On 19th March 2020 the Bishop of St Albans received a written answer to two question to Government on rural connectivity:
The Lord Bishop of St Albans: HL2563 To ask Her Majesty’s Government, following the announcement about the delivery of 4G mobile signal to 95 per cent of the country on 25 October 2019, how many full ‘not-spot’ communities in England will benefit from the Government’s investment in the Single Rural Network.
The Lord Bishop of St Albans: HL2564 To ask Her Majesty’s Government, following the announcement about the delivery of 4G mobile signal to 95 per cent of the country on 25 October 2019, what assessment they have made of the proportion of the population that live in full ‘not-spot’ communities that will benefit from that delivery.
Baroness Barran: The Government wants the UK to have high-quality mobile coverage where people live, work and travel, and we are committed to extending geographic mobile coverage further to 95% of the UK, as well as providing an uninterrupted mobile signal on all major roads.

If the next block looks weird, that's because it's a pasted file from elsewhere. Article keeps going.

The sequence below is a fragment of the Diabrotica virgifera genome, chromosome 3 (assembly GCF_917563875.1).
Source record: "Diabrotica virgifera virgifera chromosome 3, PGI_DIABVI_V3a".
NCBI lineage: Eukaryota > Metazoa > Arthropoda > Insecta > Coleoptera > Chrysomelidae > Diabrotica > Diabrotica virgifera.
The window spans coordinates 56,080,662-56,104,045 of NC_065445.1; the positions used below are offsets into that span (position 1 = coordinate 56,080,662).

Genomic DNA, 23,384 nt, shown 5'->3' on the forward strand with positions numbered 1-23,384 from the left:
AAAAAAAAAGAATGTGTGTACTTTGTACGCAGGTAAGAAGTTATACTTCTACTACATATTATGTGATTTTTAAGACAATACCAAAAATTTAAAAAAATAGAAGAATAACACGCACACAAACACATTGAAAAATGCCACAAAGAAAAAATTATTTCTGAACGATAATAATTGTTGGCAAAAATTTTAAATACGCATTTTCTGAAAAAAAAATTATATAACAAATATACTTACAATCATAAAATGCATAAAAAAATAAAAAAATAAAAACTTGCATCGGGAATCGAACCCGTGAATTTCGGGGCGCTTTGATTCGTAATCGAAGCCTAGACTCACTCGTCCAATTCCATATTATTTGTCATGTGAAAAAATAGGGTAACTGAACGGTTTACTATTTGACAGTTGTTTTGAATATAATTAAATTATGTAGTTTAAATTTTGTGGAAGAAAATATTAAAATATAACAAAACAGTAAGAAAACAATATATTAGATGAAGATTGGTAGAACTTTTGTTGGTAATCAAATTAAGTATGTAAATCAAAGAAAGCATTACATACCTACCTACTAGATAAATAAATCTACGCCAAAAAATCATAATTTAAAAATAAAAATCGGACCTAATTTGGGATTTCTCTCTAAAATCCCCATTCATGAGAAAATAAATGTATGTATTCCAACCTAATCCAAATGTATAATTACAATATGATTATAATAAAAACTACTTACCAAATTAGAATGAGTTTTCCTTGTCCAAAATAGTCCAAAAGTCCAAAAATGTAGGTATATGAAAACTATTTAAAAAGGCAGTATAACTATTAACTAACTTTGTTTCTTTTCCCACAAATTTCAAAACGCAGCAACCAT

Subsequent to the 25 October 2019 announcement, the Government announced on 9 March that it had agreed a deal with the mobile network operators to deliver the Shared Rural Network programme. This will see Government and industry jointly invest to increase 4G mobile coverage throughout the UK to 95% geographic coverage by the end of 2025.
While the biggest improvements in coverage arising from the Shared Rural Network will be in Scotland and Wales, there will be improvements across all four nations. 4G geographic coverage in England is currently 97% from at least one operator and 81% from all four operators. As a result of the programme, this will increase to 98% coverage from at least one operator, and 90% from all four by the end of 2025.
Today, 97% of UK premises outdoors are covered by 4G data services from all operators, while almost all UK premises have 4G data coverage from at least one operator. The Shared Rural Network will provide guaranteed additional coverage to 280,000 premises across the UK, both in areas that currently have no coverage from any operator, and those that have coverage from at least one operator but not all four. There will also be further indirect improvements over time, including better indoor coverage in around 1.2m business premises and homes.
We do not currently have specific details on the precise impact that the Shared Rural Network will have on individual communities across the whole of the UK, including those in England. Exact site deployment plans will be managed by the operators themselves in order for them to best deliver the agreed coverage outcomes. However, we expect that consumers will feel the benefit of the programme long before its conclusion and the operators will consult with communities as roll out plans become clearer.